(Photo by Brady Dale)
Tracking what you eat is a pain, but it’s good to do. Logging makes a person more conscious of what they’re eating. Which, in turn, makes their choices a bit more responsible. If you’re watching your weight, keeping a record is a great place to start.
One local dev has developed a system, Fitmeal, based entirely on broad, simple text messages. If you just text it what you eat, without worrying about the details, in a few weeks, the machines can start giving you real insights.
That runs against the natural tendency here, in the age of data obsession: once you start to keep track, why not go all the way to making it exact? Why not track just how much? From which brand? With caloric and nutritional precision?
One reason not to go all-out quantified self, one local dev found, is that it’s just really tedious.
“I don’t think it’s very well made for casual people, Georges Duverger, a developer who lives in Boerum Hill who works at eBay told us in a conversation last Friday. He got interested in the quantified self movement after moving to New York City from Montreal in 2010. As he played around with different decision-making apps, he was learning about machine learning at work.
“I was more interested in the idea of nutrition science itself,” Duverger said, “It’s perfect for a software engineer because you have all those numbers you can track.” Duverger was born in France and grew up in Grenoble. They have a very different food culture in France, Duverger acknowledged.
Duverger knew he couldn’t stand to enter the information himself, so he first tried farming the task out via Amazon’s Mechanical Turk. The system allows users to hire anonymous people to do simple, repetitive tasks, at a stated rate per task. He said he only spent about $50 total on the experiment, and found it put him in an uncomfortable ethical quandary, asking himself whether he was paying people enough for these slivers of time. It worked all right, but he found that there was too much variation in the inputs.
Then Duverger wondered if the calorie counts actually even mattered.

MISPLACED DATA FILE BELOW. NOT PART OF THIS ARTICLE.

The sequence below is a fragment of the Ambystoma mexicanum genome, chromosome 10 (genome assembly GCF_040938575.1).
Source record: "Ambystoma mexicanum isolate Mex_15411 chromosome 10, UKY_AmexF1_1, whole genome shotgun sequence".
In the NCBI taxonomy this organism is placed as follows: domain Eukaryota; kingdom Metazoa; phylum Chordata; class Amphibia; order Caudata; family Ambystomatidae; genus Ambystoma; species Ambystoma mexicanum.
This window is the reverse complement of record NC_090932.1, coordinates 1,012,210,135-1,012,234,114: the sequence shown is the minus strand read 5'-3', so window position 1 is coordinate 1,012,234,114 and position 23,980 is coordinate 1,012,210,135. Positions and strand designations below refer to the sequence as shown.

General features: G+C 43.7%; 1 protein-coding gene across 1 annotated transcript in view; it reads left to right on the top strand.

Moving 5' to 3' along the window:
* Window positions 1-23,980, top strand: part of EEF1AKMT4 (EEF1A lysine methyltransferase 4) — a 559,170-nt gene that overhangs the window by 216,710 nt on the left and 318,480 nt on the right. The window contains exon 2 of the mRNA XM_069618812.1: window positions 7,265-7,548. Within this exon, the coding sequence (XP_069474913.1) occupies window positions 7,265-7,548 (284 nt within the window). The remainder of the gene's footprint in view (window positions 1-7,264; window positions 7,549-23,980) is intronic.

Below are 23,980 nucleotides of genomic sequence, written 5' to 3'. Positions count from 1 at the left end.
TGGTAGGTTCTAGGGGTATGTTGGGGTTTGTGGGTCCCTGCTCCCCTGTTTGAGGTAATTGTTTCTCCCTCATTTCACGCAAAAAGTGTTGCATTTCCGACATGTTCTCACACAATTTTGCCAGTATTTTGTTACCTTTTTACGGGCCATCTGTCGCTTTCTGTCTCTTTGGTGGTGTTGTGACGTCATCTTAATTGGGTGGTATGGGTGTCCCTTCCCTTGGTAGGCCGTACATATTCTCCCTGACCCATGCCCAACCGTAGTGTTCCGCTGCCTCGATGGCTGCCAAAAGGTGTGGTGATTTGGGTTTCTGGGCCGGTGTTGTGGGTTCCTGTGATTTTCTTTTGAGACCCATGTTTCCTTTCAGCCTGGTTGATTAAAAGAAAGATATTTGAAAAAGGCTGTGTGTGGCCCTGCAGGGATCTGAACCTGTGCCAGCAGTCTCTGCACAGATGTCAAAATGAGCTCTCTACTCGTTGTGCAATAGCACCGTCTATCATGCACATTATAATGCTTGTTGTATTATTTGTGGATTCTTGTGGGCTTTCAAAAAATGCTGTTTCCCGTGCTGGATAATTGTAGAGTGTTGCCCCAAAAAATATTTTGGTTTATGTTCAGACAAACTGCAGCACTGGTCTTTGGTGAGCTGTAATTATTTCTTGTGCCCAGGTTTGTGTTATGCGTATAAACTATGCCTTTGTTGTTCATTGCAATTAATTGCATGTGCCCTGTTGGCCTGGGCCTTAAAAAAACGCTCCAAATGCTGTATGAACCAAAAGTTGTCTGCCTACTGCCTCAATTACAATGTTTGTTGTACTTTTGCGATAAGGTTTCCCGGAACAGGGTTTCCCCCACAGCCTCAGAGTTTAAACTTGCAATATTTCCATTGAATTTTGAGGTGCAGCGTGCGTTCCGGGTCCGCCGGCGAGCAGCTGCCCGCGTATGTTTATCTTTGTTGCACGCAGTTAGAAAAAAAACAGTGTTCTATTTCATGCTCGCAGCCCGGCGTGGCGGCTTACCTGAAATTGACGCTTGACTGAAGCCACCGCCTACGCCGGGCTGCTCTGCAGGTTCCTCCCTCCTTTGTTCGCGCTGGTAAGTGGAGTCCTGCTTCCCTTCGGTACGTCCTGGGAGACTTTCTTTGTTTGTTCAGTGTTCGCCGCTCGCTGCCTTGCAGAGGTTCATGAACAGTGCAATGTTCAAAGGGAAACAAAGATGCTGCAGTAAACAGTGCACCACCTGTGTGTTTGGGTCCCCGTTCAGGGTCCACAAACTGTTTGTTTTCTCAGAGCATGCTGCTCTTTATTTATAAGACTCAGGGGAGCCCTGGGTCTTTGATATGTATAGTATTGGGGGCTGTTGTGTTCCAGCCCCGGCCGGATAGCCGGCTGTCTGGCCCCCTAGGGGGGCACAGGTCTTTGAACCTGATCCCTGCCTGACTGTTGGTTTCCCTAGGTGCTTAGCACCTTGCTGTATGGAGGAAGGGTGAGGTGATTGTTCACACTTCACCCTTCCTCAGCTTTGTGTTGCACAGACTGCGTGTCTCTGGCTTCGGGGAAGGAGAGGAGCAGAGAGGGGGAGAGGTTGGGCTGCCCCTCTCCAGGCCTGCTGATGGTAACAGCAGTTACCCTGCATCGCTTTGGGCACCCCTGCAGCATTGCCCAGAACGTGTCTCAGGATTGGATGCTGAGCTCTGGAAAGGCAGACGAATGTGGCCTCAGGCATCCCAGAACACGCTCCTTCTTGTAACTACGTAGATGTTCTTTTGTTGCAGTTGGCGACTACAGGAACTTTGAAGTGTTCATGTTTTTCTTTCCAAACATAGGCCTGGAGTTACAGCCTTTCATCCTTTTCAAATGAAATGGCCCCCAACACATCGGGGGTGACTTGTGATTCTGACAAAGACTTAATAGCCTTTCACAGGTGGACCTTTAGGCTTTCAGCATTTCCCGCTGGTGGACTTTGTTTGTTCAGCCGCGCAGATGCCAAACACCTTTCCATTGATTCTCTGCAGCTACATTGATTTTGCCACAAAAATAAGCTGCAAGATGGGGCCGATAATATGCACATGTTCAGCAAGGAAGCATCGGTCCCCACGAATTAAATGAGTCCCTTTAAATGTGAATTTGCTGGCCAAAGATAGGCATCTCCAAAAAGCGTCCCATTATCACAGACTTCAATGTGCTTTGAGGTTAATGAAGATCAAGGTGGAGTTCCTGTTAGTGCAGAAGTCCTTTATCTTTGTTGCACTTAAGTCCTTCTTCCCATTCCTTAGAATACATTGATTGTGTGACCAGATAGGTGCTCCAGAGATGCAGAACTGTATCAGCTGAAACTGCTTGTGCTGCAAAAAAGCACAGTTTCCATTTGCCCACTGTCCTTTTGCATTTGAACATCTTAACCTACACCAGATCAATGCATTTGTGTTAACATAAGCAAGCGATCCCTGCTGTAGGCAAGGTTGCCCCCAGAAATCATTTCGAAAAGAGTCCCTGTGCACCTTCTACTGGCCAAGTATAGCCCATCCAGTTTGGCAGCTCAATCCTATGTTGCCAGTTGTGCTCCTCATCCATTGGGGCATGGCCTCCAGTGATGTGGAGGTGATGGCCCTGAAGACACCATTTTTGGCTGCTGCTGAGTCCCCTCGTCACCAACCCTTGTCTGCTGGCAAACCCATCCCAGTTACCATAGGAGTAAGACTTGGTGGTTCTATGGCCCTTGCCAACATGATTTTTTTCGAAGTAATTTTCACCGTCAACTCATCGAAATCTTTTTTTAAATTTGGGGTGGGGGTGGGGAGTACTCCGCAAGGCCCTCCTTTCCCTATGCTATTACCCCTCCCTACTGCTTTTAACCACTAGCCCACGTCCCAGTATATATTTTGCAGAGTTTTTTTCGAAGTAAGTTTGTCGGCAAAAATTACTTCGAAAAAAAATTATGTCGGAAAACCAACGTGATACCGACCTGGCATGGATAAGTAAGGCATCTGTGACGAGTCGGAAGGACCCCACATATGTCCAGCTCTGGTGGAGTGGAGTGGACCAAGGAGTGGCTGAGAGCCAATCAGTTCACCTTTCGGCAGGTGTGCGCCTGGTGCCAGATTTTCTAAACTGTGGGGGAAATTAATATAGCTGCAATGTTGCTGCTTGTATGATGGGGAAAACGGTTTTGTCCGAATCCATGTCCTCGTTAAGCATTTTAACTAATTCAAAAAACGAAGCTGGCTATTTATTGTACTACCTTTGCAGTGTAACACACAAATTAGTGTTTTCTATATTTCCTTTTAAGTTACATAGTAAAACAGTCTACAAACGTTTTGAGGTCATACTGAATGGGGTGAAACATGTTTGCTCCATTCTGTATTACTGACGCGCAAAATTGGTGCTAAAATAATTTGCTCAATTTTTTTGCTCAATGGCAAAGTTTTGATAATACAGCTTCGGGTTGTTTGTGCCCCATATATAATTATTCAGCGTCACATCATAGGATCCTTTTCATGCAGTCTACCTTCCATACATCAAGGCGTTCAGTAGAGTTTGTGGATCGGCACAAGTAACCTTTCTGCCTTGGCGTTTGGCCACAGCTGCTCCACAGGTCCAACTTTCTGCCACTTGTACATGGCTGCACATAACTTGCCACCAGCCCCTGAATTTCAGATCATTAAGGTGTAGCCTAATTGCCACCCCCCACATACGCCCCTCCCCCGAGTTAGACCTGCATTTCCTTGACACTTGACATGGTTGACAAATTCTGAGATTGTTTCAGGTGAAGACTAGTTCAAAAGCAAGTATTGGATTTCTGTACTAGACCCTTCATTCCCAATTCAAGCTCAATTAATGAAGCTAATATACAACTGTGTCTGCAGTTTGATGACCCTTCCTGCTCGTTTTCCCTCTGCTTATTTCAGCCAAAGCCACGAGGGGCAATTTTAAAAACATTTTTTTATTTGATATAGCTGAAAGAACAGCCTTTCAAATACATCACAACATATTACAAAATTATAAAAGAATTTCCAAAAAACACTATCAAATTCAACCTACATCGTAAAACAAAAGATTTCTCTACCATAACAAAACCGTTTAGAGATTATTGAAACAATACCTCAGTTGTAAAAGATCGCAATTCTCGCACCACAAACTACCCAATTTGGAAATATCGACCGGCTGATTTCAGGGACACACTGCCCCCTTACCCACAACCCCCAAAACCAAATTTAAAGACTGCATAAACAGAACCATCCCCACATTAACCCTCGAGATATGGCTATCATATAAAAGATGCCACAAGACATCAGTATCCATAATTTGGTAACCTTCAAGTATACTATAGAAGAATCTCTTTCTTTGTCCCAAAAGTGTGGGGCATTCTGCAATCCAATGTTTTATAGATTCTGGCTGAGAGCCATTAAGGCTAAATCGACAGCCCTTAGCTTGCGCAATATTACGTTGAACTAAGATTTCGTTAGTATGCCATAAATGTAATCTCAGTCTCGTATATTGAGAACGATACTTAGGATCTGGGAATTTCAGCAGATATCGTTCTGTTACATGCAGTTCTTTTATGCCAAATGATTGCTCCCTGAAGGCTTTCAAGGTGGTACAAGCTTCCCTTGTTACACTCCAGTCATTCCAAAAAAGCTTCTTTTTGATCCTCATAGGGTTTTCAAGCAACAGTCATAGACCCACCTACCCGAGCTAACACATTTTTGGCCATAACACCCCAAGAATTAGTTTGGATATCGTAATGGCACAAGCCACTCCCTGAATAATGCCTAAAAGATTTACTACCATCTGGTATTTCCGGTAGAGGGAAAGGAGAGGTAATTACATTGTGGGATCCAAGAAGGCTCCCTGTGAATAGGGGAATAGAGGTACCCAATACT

With enough data, could machines effectively infer information about foods based on the words from the meals he tracked and the weights he logged for himself each day?
The short answer is: yes, they can.
The longer answer is that it takes a while to start getting useful insights. He’s been doing it for a while now, so the system gives him good data. It’s open for others to try, but users should wait a good two months of texting in foods daily before they expect to learn anything, Duverger said.
With enough time, it does get interesting, and it very much becomes bespoke to you and your habits.
Look at some of Duverger’s most important words. It weights foods relative to each other, based on their impact on his weight. So a number on the “GAIN” side indicates its weight against other foods for increasing weight. “LOSS” is the opposite.
No surprise here: “Burger” is strong on GAIN. “Cucumber” is strong on LOSS.
There are surprises, though. “Pinot” is associated with weight loss — for Duverger, at least — while “Malbec” falls on the GAIN side. Don’t make any plans for yourself around this information: this probably has something to do with where and what Duverger, in particular, tends to pair with those wines. That said: that’s a more powerful insight than the straight calorie count of each glass (which is probably about the same).
Check out a much longer list of words on his GitHub.
Duverger says he is exploring incorporating texts about exercise, Foursquare check-ins and he may work on a hack to get it up and running more quickly for new users.
“I gave myself a goal and I got it,” Duverger told us about his personal results, “but I don’t know how much that’s a result of a tool and how much of it is paying attention to what you eat.” Does it matter?
Duverger moved to New York City to work for Hunch, a startup that helped people to make decisions, which was then acquired by eBay. Christina Mercando, founder of Ringly, is also a Hunch alum. He started exploring these ideas at New York’s Quantified Self Meetup.
Last summer, we dug into the broader French invasion of Brooklyn tech. Duverger lives in Boerum Hill.
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